Further on, it turns out that even God's "original plan" was not superfluous.
The verses describing the revelation at Sinai (10-19) seem to contradict the verses that follow them (20-24), and combining them as a single narrative is very difficult. Verse 19, "And the sound of the shofar grew very strong; Moshe spoke and God answered him with a Voice," looks like the introduction to the transmission of the Ten Commandments, and not – as read in the context of the following verses – as the introduction to God's warning to Moshe that the nation should not ascend the mountain. Let us navigate our way amidst the tangle of explanations offered by the commentaries, and attempt to organize these verses according to their chronological order.
"And Moshe descended from mountain to the nation, and he sanctified the nation and they washed their garments. And he said to the nation, 'Prepare yourselves for three days; do not approach a woman.' And it was on the third day in the morning, that there was thunder and lightning, and a heavy cloud upon the mountain, and the sound of the shofar was very loud, and all the nation that was in the camp shook with fear.
And Moshe led the nation out towards God from the camp, and they stood at the foot of the mountain. And Mt. Sinai was all in smoke because God had descended upon it in fire, and its smoke ascended like the smoke of a furnace, and the entire mountain shook greatly.
And the sound of the shofar grew very loud; Moshe spoke and God answered him with a Voice." (19:14-19)
"And God spoke all these things, saying: 'I am the Lord your God Who took you out of the land of Egypt, from the house of slavery. You shall have no other gods before Me… performing kindness to the thousandth generation of those who love Me and who observe My mitzvot.'" (20: 1-6)
"And all the nation saw the thunder and the fire and the sound of the shofar and the mountain in smoke, and the nation was afraid, and they moved off and stood afar. And they said to Moshe, 'You speak with us and we shall hear; let God not speak with us lest we die…' And the nation stood far off, and Moshe approached the cloud where God was" (20:15-18).
"And God descended upon Mt. Sinai, to the top of the mountain, and God called to Moshe to the top of the mountain, and Moshe went up. And God said to Moshe, 'Go down, testify to the people, lest they break through to God to see, and many of them will fall. And the kohanim who approach God should also sanctify themselves, lest God break forth among them.'
And Moshe said to God: 'The nation cannot ascend Mt. Sinai, for You commanded us, saying, Fence off the mountain and sanctify it.'
And God said to him: 'Go, go down, and come up – you, and Aharon with you, and the kohanim and the nation should not break through to ascend to God lest He break forth among them.'
And Moshe descended to the nation, and said to them…" (19:20-25).
[The third commandment and on, communicated to the nation by Moshe, not God:] "You shall not take the Name of God your God in vain, for God will not forgive one who takes His Name in vain. Remember the Shabbat day to sanctify it…" etc., until "and all that is your neighbor's." (20:7-14)
This ordering of the verses divides the Sinai experience into two. The first part is in accordance with Bnei Yisrael's wishes, while the second part follows God's original plan. In the first part of the event, God descended upon the entire mountain, and all the mountain was filled with His glory before the eyes of Bnei Yisrael. The description of this part of the experience is frightening. It includes thunder and lightning, a loud shofar blast, heavy cloud, smoke like a furnace, descriptions of fear, and death for anyone who would touch even the outermost edges of the mountain. It was thus that all of Israel heard the first two of the Ten Commandments, which were conveyed to them by God speaking in the first person.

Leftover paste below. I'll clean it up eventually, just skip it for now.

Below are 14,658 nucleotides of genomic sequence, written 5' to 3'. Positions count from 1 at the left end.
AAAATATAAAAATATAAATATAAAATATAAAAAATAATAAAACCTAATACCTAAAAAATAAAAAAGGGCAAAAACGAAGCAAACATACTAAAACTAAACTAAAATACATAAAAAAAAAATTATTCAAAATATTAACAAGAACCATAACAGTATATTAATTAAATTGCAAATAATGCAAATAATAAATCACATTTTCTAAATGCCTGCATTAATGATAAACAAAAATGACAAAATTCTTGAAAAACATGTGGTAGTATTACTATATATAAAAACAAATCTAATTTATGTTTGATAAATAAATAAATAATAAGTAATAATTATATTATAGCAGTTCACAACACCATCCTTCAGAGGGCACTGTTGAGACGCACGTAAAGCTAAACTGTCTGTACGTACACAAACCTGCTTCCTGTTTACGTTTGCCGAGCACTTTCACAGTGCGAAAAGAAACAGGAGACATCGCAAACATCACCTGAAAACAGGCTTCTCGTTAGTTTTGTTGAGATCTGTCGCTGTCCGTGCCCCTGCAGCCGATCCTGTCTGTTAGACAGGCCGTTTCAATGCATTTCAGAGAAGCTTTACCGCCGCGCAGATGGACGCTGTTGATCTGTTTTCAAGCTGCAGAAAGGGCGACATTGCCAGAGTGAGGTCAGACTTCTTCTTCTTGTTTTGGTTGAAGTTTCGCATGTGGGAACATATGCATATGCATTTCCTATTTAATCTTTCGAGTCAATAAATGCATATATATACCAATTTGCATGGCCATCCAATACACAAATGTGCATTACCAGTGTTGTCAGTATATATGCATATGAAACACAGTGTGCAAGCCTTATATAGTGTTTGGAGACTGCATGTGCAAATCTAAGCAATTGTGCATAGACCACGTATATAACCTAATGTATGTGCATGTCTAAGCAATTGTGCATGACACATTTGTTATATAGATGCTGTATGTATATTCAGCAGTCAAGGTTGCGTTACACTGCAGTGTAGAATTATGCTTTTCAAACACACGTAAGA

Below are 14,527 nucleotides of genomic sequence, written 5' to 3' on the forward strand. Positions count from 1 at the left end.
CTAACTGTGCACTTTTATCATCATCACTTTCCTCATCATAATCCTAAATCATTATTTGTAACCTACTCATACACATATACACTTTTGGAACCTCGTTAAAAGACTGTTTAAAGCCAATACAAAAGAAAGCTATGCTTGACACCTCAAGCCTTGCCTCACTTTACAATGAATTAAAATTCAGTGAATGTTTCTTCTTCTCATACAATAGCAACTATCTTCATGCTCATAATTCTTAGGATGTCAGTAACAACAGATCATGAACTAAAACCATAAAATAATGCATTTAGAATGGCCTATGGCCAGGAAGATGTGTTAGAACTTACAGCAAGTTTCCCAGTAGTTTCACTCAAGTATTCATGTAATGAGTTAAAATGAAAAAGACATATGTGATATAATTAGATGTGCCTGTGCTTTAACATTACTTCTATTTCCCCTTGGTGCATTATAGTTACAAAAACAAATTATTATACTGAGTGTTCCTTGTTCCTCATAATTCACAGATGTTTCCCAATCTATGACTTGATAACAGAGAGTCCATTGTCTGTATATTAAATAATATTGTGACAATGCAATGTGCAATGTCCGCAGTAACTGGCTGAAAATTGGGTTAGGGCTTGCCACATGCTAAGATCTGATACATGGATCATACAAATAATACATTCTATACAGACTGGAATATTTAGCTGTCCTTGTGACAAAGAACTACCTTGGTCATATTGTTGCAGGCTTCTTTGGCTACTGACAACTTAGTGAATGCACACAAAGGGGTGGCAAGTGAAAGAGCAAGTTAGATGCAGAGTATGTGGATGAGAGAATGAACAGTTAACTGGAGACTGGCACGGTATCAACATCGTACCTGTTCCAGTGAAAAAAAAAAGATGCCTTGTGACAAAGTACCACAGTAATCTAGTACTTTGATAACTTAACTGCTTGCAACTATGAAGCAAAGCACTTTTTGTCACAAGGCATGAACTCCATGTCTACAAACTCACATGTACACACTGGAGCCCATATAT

Bnei Yisrael were unable to bear the power of this experience, and after these two commandments they wanted Moshe to speak to them. The nation stood afar, and Moshe approached the cloud. The Shekhina contracted itself to the top of the mountain, and Moshe ascended there in order to hear God's Voice, while the nation was forbidden to ascend after him. At the top of the mountain Moshe heard the remaining eight commandments, and he conveyed them to the nation, speaking in the third person, in a less frightening atmosphere.
But as the text appears in the Torah, the Ten Commandments are presented together as a single organic unit.
Let us return to Rosh Chodesh Sivan. In the beginning, it was God's suggestion that He would speak to Moshe. The nation would then believe in Moshe as God's prophet, and they would receive the Torah from him – as we understand from the Rambam. Immediately upon arriving in the wilderness of Sinai, Moshe began preparing himself for the third day, on which God would give the Torah through him. But the nation wanted to hear God themselves, so they were commanded to prepare for another three days, until the 6th of Sivan. They began to hear the commandments but were unable to bear the experience, and from the third commandment onwards God spoke to Moshe alone.
We find a similar phenomenon occurring in the dedication of the Mishkan. Originally, on the eighth day, the Torah speaks about God appearing before the entire nation:
"And God's glory appeared to the entire nation, and a fire emanated from before God and consumed the offering and the fats upon the altar, and all the nation saw, and they called out…" (Vayikra 9:23-24)
The nation had good reason to be afraid here: Nadav and Avihu "ascended the mountain and touched its edge," and they died before God. Bnei Yisrael's fears at Mt. Sinai – "And now, why shall we die, for this great fire will consume us" – were realized. In the second part of the Sinai experience, "After the death of Aharon's two sons," Aharon alone would enter the Holy of Holies (corresponding to the top of the mountain); he alone prepared himself, separating from his wife for seven days, and he alone would see God's face, as it were, and atone for the nation – like Moshe for the last eight commandments. Thus, Aharon declares: "For on this day He will forgive you to purify you; you will be purified of all your sins before God" (Vayikra 16:30).